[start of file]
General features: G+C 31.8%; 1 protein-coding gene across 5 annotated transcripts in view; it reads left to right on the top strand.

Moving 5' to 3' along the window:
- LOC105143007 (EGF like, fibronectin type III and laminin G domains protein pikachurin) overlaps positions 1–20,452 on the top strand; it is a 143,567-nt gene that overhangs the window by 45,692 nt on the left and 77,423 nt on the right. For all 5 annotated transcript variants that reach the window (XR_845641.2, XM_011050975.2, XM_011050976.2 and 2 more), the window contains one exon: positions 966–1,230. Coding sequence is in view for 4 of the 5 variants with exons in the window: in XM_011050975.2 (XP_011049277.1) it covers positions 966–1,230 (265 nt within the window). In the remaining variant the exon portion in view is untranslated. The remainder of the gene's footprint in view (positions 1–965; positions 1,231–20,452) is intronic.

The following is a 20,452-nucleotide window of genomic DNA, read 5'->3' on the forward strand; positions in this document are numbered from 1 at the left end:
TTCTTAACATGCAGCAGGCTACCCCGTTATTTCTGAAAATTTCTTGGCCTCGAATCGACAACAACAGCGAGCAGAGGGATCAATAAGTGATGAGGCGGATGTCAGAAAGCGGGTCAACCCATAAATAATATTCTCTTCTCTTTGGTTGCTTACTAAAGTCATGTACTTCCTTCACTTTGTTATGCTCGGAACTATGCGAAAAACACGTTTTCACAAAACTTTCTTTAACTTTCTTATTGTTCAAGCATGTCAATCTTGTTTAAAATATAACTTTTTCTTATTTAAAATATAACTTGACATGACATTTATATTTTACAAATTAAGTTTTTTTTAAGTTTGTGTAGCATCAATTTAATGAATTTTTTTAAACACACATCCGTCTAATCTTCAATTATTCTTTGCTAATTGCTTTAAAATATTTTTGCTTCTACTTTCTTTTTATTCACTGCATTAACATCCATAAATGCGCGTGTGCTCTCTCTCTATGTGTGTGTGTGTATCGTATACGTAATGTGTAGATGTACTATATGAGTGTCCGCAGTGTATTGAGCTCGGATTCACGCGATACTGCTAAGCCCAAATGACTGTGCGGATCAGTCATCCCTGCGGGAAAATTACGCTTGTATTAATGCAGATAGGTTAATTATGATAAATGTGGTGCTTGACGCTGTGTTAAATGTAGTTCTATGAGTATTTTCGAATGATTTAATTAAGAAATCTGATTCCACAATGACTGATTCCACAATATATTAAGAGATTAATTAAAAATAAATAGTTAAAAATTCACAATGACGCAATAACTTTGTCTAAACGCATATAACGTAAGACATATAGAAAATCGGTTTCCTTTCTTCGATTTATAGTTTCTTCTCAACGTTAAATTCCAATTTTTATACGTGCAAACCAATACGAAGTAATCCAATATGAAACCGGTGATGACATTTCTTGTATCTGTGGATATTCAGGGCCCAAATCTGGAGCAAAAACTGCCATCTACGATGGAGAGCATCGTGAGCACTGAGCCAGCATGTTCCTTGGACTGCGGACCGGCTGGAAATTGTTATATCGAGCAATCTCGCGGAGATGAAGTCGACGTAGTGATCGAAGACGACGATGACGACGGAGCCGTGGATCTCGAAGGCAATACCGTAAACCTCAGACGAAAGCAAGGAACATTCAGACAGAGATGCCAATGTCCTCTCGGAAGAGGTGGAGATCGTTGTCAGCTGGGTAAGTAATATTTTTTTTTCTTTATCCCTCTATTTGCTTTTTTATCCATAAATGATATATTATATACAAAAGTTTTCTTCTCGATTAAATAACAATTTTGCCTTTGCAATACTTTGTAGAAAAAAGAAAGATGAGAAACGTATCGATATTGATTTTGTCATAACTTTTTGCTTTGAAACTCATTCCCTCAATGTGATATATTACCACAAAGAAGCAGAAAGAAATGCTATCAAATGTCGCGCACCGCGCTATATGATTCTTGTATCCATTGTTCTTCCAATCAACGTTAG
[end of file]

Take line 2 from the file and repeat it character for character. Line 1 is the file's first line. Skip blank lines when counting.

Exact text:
Moving 5' to 3' along the window: